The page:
Branch or piece of wood a bit larger than you desire your finished wand to be
Sharp knife for carving
Sandpaper in each of three grades - rough, medium and fine
A Few Notes Before You Start
Hand carving your own wand isn't difficult. It just takes time and patience. Remember, the wands you see in the films are made of resin (from molds, easier to replace). Most of the ones you see offered for sale are machine made, or turned on a lathe. A hand carved wand will be a bit thicker, which means sturdier. It will also be unique; no other wand will come close in design.
Choosing Your Wood
The first step is to choose the branch or piece of wood to carve your wand from. Please think twice before cutting a branch from a living tree. You can damage the tree. It is best to use a branch that has already been pruned, will be pruned, or has come down in a storm naturally. Please don't take branches from parks or private property. You could even use a dowel rod if a branch is not available to you. Try to choose a branch that is no larger than 1" (2.5 cm) in diameter (less carving away to do) and not too thin. You have to allow for the wood you will remove. Also remember, the branch does not have to be perfectly straight. Twists, curves can add an extra dimension to your wand.
Please remember that different types of wood have varying degrees of hardness, meaning some woods are easier to carve than others. The beech branch the author carved was much easier to do than the sassafras.
Also keep the length of your wand in mind. If you want a 14 inch finished wand, make sure the wood you choose is a few more inches long than the finished wand will be.
Trim your chosen branch to the proper length, then let the branch dry for a few weeks. The author preferred to let hers dry with the bark on.
While the branch is drying, it's a good time to study it, and to come up with a final design for your wand. If you are an inexperienced carver, remember the old adage KISS: keep it simple stupid. The more complicated the design, the more likely you are to mess it up. Choose the thicker end of the branch for the handle, and the thinner one for the tip of your wand.
Also take into account the properties of the wand. One of the author's wands has two 'eyes' on it. These were formed when I carved down the stubs of side branches level. The other wand had a natural twisting line up its length because of a vine that had grown into the wood. You can incorporate these into the design.
The first step in carving your wand is to have a good sharp knife. The author uses an inexpensive pen-kinfe that had a safety blade (won't fold up unless a button is pushed). It was kept sharp by using honing oil and a sharpening stone. One of the greatest safety tips is to use only a very sharp knife for carving.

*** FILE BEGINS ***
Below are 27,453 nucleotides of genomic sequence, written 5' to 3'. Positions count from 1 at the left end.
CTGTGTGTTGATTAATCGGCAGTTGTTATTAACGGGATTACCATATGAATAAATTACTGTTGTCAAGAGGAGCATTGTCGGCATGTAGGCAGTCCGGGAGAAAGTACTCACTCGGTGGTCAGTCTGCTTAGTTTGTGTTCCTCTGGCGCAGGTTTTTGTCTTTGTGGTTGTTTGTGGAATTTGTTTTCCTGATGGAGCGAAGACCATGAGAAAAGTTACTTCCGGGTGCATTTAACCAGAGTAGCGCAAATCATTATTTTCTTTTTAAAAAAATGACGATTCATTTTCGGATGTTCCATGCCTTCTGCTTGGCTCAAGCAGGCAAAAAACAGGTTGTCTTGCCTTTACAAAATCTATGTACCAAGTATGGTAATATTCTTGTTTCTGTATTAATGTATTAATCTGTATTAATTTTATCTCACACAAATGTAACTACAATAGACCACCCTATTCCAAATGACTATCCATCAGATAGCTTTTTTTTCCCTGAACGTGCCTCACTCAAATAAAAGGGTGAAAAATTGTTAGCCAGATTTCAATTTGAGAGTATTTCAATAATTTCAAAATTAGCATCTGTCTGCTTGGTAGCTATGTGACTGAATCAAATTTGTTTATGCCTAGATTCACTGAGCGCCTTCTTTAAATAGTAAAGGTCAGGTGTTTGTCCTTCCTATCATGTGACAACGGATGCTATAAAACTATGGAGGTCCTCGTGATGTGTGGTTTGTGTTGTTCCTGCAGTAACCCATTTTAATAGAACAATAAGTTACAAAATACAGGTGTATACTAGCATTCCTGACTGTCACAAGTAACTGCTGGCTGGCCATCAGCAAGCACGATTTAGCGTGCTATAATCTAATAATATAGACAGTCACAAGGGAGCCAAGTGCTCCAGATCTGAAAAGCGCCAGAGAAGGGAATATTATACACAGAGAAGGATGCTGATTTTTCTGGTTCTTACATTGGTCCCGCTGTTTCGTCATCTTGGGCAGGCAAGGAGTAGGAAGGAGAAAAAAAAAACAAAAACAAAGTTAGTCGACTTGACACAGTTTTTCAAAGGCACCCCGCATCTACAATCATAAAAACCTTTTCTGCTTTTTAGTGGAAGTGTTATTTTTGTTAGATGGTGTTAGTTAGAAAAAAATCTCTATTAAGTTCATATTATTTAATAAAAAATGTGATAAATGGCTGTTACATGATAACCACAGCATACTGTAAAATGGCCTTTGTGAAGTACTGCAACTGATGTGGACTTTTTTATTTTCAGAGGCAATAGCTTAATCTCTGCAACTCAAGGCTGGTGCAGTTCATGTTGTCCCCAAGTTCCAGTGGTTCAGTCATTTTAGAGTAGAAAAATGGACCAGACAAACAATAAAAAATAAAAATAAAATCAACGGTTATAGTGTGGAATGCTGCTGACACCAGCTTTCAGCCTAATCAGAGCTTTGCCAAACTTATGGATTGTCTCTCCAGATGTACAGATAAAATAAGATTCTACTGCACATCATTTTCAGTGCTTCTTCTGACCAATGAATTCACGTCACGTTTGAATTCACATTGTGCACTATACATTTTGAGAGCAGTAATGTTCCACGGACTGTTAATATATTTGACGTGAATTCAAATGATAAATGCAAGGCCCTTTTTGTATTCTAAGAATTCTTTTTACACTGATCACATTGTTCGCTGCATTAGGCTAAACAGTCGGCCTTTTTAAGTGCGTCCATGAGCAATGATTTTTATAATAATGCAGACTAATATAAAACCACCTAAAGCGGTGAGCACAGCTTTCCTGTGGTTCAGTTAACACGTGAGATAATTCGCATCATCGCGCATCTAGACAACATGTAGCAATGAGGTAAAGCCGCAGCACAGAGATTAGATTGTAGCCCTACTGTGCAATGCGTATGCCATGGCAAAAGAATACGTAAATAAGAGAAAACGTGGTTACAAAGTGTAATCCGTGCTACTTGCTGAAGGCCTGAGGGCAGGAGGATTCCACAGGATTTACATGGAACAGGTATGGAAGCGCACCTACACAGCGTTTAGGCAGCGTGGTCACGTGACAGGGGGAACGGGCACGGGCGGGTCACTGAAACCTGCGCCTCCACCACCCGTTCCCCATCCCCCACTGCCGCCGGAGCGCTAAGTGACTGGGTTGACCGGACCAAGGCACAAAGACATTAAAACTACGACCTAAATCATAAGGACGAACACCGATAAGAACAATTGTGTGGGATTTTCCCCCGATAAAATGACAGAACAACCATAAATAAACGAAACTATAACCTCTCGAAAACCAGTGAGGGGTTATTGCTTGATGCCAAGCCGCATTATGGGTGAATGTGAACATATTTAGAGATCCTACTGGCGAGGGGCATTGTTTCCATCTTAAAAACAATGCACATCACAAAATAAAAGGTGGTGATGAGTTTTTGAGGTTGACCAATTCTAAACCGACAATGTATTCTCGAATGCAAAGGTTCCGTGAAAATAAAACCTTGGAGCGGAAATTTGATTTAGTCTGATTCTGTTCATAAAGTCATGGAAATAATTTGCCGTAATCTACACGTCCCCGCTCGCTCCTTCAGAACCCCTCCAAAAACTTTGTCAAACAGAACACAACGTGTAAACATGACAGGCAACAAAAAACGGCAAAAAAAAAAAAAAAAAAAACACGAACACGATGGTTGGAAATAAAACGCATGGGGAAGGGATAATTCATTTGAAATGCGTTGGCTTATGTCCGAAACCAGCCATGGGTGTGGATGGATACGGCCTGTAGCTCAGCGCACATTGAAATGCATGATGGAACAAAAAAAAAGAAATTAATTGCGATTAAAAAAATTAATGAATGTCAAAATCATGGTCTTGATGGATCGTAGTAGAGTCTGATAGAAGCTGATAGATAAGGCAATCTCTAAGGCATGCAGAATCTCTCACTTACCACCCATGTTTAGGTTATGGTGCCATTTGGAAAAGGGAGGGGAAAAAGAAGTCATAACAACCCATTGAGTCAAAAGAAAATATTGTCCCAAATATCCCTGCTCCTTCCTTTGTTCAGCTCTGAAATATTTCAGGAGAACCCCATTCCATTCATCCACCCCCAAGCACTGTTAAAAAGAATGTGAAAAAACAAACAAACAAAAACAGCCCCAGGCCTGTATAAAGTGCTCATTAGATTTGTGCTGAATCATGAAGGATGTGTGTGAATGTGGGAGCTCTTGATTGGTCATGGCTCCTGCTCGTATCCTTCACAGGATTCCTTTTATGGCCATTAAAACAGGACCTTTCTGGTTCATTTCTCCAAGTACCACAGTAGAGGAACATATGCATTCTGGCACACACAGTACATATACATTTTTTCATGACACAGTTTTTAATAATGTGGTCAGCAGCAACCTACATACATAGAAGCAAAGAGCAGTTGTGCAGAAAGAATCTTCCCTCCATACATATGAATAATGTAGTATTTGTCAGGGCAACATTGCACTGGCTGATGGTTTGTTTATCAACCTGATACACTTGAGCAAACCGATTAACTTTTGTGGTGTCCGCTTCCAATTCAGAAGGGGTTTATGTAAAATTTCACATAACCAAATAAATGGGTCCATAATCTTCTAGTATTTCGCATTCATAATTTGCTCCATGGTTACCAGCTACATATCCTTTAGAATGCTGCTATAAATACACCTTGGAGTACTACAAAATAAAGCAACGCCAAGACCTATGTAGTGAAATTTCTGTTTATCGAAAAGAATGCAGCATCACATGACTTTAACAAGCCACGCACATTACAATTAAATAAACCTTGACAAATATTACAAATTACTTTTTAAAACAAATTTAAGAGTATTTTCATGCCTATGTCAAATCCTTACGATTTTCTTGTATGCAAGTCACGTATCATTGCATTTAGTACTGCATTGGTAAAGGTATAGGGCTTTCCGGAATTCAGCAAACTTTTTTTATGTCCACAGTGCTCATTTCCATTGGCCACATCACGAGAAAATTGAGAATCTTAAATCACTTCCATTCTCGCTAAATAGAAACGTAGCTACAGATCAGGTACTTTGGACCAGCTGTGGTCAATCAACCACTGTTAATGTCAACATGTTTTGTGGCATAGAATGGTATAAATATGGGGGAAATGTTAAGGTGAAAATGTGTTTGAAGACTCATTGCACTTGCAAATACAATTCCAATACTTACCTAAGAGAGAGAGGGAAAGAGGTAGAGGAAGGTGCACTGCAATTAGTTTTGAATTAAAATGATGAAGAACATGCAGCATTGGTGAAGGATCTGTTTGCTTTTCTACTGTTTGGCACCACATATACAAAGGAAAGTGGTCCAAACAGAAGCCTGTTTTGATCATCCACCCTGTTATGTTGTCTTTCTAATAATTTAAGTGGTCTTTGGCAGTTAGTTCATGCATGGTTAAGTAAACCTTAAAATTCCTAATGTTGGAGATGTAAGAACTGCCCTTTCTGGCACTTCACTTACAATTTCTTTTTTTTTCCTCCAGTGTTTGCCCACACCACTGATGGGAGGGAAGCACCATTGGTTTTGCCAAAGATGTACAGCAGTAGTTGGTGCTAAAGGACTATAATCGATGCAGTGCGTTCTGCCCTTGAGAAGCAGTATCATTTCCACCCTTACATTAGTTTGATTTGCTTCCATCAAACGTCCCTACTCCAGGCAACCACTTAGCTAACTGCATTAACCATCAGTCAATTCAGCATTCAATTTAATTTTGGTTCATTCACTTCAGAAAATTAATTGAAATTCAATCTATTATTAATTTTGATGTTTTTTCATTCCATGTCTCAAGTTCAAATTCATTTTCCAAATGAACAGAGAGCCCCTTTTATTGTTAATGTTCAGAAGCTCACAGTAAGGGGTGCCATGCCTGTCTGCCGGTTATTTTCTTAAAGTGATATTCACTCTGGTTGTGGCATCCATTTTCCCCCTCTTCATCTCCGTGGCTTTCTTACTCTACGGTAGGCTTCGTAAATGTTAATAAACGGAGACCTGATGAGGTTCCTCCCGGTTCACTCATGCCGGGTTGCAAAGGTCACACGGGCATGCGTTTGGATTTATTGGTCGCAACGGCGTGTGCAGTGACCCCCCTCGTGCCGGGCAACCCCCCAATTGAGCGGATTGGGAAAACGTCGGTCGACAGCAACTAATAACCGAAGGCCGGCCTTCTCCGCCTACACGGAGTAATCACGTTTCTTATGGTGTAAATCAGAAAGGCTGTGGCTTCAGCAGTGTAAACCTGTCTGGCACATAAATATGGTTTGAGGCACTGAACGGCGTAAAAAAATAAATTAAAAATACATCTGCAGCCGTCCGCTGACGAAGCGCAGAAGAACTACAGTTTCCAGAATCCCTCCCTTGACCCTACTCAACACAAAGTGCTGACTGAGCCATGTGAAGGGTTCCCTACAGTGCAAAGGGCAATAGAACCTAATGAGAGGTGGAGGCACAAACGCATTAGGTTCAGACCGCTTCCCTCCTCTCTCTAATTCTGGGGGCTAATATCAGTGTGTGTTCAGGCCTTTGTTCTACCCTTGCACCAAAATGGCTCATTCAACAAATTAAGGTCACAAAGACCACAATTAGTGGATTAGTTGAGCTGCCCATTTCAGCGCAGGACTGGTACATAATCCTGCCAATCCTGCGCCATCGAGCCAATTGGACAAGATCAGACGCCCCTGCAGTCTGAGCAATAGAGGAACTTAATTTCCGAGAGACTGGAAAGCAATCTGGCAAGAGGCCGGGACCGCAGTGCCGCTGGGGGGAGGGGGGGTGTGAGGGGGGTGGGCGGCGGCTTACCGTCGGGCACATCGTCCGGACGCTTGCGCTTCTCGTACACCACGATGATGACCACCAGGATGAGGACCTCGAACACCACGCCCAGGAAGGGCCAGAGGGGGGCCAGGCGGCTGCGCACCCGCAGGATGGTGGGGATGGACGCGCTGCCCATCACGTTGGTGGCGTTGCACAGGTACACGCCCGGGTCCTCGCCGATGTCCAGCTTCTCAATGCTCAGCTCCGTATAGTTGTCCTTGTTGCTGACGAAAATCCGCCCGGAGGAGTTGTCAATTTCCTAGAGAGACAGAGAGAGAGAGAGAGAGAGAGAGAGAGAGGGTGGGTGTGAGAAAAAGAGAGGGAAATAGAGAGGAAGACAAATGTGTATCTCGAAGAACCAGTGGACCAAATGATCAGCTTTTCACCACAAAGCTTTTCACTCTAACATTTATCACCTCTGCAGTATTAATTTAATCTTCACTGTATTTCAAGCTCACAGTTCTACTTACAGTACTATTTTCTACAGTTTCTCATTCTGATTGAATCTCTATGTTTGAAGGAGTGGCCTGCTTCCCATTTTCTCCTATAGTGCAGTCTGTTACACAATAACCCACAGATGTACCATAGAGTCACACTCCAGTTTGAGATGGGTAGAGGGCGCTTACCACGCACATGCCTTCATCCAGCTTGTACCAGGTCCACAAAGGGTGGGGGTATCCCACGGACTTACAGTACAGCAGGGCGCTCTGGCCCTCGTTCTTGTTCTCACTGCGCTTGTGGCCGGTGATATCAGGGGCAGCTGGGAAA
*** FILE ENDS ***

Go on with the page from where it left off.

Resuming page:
Try to carve with the grain of the wood. Unfortunately this isn't always possible. Also, always try to carve away from yourself, not towards yourself, which reduces the risks of accidents.
Only carve away very small bits of wood at a time. Mistakes are easier to repair if they are small ones. Start by removing the bark (some woods have multiple layers). Basically, carve away the bits of wood that aren't wand. It might sound silly, but it works. Also, don't forget that you're going to be sanding the wand when you are finished. That will remove some of the wood and make the wand thinner in parts.
Make long shallow scraping type of cuts to remove wood (whittling), and deeper cuts for recessed areas. If you have nubs from removed side branches, whittle those down flush with the main wand. Remember, slow, steady, and small cuts.
Once you have gotten the shape of your wand down, it's time to begin the finishing process. Your first step is to use a rough grade of sandpaper. Smooth corners and other rough edges. When that is done, go to a medium grade of paper, and sand again. Finally, use a very fine grade of paper, and sand only with the grain of the wood. This will give you the smooth finish.
Clean the dust off of the wood with a damp cloth and let your wand dry. You should already have decided if you ant to stain the wood or leave it natural for finishing. The author stained one wand she made, but left the other natural to show off the grain of the wood. If you choose to stain the wand, follow the directions on the wood stain you choose.
Your final step will be to seal the wand with a polyurethane sealer. This can be a glossy or matte finish, your choice. This finish will protect your wand from dampness and some wear and tear. Again, follow the instructions on the wood sealer that you choose.
© Martyne's tutorial was taken with permission.